I Just Wanted To Create Awareness

Naomi Osaka was waiting for someone to speak up on racial injustice.

Then she spoke—and Osaka’s powerful words prompted a unified response from the game’s governing bodies.

More: Osaka to Meet Azarenka in Western & Southern Open Final

Less than 48 hours after Osaka opted out of the Western & Southern Open semifinals in protest of social injustice, she returned to action—and reflected on reaction to her stand.

Self-described more “follower than leader”, Osaka said she’s surprised by the volume her voice carried through the sports world—and grateful so many of her peers and the game’s governing bodies stood with her.

“Honestly, I didn’t I didn’t think it would be that big of a deal,” Osaka told ESPN’s Chris McKendry after reaching her first final of the season with a 6-2, 7-6(5) win over Elise Mertens. “I thought I would withdraw and make a statement then I got a call from [WTA CEO] Steve Simon.

“He said he was fully supporting so I’m really grateful for that. Yeah.”

Osaka said the WTA supported her decision and agreed to push back play a day before she posted her statement on Twitter.

“After my quarters match I saw everything the NBA was doing. Then I felt like I also needed to raise my voice, too,” Osaka said. “So I called Stu, my agent, and we talked it over. Then we called the WTA, and they said that they would love to support and they were going to push play back a day. So I put out my statement.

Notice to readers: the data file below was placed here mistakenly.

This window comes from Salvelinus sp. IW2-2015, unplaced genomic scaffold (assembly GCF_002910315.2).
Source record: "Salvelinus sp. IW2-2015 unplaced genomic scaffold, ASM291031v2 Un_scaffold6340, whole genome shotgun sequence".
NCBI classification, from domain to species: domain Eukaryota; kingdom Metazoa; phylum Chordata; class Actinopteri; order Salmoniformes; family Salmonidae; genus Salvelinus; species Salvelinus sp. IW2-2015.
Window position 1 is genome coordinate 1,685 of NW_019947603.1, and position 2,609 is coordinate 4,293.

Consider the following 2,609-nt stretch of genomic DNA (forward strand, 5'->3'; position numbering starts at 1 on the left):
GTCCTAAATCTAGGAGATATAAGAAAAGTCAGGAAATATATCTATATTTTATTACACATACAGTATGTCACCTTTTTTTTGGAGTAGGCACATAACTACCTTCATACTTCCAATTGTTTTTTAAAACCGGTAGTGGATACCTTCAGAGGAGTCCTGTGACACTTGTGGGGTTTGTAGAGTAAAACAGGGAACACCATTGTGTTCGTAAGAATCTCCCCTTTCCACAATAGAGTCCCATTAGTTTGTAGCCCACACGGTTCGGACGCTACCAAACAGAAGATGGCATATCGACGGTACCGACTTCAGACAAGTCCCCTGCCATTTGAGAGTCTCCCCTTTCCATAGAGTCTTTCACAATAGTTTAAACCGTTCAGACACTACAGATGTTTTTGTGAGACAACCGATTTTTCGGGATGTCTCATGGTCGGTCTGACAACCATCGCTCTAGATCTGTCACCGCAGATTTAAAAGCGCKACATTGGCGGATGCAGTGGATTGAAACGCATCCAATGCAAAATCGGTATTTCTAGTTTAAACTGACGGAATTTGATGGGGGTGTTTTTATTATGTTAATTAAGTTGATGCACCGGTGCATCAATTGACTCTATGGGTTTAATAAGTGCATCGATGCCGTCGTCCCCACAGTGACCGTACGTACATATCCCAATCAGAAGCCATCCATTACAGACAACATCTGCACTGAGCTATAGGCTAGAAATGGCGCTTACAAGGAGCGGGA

“I feel like this is where everyone gets confused, because I didn’t say I was going to withdraw from the tournament. I just said I wasn’t going to play the next day. And today is Friday, and when I posted it was on Wednesday. I think that’s where there was a bit of confusion.

“I feel like it’s been kind of hectic, and I honestly haven’t been able to get that much sleep yesterday. So I’m glad I was able to win today.”

The former world No. 1 moved many with her tweet Wednesday night announcing she was withdrawing from the semifinals.

“Watching the continued genocide of black people at the hand of the police is honestly making me sick to my stomach,” Osaka posted on Twitter.

In a joint statement, the USTA, WTA and ATP supported Osaka’s stand and postponed the semifinals to 11 a.m. today.

Tennis Express

In her early years on tour, Osaka was so shy she was averse to entering the player locker room feeling she didn’t quiet belong.

Now, the current and former pros ranging from Billie Jean King to Alize Cornet have praised the 22-year-old Japanese as a leader. 

Osaka, the biracial daughter of a Haitian father and Japanese mom, said she spent some time during the Coronavirus shutdown of the sport thinking about how she could use her platform to raise awareness of racial inequity to the tennis bubble. 

Clearly, her voice reverberates and commands respect from colleagues.

“Being more aware of the impact my voice can have I feel like this is a really big example,” Osaka said. “I just wanted to create awareness in the tennis bubble and I think I did my job, I guess.”

Playing for her sixth career title, Osaka will face a resurgent Victoria Azarenka in Saturday’s W&S Open clash of former world No. 1 Grand Slam champions. The Japanese wild card said while she feared her fellow semifinalists might be upset with her stand, she’s been encouraged by the strong support players have expressed.

“I haven’t really talked to the other players that much because we’re kind of in our own bubbles,” Osaka said. “I heard everyone ewas really supportive.

“My biggest fear was I don’t want them to blame me for the one-day break in case anyone’s schedule got messed up. So I was really scared. Everyone I talked to was really nice and supportive.”

Photo credit: Mark Peterson/Corleve 

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